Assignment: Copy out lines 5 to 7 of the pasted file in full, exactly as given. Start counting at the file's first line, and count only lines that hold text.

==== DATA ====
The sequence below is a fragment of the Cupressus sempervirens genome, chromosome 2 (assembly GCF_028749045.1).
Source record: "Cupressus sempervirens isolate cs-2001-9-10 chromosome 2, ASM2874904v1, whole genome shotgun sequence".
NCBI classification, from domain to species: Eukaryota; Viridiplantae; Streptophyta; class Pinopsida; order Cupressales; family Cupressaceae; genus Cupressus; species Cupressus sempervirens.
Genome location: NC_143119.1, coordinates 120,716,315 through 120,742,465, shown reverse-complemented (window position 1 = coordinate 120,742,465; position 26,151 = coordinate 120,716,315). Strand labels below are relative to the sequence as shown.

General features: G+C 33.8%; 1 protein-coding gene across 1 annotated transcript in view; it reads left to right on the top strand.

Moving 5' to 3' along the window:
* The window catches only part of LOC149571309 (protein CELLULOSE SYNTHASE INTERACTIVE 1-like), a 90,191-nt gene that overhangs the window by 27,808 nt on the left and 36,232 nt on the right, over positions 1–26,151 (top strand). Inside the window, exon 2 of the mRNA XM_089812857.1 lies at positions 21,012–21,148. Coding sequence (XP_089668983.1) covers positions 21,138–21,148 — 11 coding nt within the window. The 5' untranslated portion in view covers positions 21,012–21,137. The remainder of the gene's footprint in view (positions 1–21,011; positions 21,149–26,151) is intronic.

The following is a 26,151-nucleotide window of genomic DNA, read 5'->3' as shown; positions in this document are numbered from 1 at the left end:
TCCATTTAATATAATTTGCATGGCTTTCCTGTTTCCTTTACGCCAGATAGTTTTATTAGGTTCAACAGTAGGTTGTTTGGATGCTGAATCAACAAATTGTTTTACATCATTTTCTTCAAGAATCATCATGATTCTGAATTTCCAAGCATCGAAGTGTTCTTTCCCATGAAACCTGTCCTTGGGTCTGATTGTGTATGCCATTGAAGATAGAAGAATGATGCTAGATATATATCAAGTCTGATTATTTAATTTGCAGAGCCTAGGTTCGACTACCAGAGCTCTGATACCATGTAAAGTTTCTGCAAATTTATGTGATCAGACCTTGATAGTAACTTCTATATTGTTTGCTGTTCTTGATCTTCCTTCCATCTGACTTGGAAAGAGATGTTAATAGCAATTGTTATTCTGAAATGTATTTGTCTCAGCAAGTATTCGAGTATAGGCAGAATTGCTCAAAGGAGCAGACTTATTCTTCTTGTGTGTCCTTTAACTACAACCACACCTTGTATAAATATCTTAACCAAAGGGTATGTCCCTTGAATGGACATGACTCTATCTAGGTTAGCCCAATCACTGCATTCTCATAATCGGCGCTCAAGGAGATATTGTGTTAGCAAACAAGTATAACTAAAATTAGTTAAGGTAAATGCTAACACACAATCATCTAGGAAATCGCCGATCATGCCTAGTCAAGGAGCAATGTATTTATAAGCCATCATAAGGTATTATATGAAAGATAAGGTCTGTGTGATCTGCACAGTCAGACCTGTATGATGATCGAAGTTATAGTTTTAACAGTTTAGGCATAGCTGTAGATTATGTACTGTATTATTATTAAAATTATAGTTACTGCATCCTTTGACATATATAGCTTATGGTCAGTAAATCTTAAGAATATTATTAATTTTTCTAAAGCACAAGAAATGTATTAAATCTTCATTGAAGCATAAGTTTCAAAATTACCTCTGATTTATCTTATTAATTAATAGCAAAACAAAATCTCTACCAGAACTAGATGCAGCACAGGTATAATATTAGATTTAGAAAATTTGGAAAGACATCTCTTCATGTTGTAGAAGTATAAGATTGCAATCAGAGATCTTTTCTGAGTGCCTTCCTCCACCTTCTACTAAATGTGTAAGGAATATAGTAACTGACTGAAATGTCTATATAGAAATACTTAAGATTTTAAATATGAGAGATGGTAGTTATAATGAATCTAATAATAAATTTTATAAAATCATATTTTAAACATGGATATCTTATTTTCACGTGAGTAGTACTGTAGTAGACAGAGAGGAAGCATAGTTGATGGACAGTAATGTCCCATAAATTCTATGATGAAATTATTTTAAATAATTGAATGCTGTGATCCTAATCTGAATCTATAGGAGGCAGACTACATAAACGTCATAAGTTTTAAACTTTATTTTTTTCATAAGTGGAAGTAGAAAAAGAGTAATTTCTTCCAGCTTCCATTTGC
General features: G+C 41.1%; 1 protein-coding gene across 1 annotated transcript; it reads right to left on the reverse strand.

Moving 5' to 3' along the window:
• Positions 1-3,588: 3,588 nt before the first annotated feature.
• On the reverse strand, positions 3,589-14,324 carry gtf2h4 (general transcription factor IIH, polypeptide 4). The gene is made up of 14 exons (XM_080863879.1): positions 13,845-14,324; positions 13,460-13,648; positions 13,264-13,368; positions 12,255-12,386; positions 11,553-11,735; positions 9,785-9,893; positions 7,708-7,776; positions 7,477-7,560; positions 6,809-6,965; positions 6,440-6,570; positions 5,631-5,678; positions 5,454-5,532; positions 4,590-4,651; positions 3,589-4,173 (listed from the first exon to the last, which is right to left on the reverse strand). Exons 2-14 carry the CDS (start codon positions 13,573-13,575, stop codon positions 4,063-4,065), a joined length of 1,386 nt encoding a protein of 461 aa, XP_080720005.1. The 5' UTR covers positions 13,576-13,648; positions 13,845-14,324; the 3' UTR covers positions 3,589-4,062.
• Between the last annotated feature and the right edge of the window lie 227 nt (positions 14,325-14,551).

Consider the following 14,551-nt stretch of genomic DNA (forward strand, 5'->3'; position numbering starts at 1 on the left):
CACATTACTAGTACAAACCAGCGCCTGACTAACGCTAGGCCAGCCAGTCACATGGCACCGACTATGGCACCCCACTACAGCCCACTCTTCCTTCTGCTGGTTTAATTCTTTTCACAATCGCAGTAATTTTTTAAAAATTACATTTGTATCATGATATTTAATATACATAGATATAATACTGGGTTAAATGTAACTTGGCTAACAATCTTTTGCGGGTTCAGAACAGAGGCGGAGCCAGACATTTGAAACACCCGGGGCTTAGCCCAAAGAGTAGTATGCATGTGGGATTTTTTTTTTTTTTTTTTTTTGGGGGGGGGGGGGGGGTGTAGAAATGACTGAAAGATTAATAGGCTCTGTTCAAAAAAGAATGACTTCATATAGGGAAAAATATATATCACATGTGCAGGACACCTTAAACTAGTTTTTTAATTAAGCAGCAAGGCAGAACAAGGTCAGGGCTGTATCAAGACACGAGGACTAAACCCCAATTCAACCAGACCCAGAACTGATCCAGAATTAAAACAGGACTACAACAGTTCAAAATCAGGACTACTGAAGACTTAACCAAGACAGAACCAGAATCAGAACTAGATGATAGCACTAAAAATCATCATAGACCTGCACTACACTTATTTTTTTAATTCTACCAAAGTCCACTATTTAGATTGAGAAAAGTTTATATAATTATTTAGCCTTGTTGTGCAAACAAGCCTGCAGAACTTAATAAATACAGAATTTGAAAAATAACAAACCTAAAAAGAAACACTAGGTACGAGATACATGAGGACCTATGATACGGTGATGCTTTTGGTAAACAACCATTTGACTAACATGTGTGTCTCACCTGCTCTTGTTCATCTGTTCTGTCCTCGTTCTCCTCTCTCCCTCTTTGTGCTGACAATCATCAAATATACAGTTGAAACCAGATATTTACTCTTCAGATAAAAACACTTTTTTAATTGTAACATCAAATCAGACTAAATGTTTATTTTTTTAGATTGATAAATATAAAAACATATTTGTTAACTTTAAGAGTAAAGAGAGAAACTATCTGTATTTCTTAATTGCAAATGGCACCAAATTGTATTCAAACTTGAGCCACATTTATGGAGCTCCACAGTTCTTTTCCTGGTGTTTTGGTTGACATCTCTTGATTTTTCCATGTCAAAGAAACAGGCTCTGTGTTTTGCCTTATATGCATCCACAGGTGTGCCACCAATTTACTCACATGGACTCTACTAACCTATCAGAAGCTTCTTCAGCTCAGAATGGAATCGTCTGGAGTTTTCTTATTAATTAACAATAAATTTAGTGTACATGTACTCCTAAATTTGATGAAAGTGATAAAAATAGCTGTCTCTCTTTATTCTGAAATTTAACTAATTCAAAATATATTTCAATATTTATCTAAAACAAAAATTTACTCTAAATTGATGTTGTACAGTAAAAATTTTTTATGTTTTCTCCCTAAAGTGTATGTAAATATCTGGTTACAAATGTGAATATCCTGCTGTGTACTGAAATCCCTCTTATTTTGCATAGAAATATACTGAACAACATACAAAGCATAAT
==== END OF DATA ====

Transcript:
General features: G+C 33.8%; 1 protein-coding gene across 1 annotated transcript in view; it reads left to right on the top strand.

Moving 5' to 3' along the window:
* The window catches only part of LOC149571309 (protein CELLULOSE SYNTHASE INTERACTIVE 1-like), a 90,191-nt gene that overhangs the window by 27,808 nt on the left and 36,232 nt on the right, over positions 1–26,151 (top strand). Inside the window, exon 2 of the mRNA XM_089812857.1 lies at positions 21,012–21,148. Coding sequence (XP_089668983.1) covers positions 21,138–21,148 — 11 coding nt within the window. The 5' untranslated portion in view covers positions 21,012–21,137. The remainder of the gene's footprint in view (positions 1–21,011; positions 21,149–26,151) is intronic.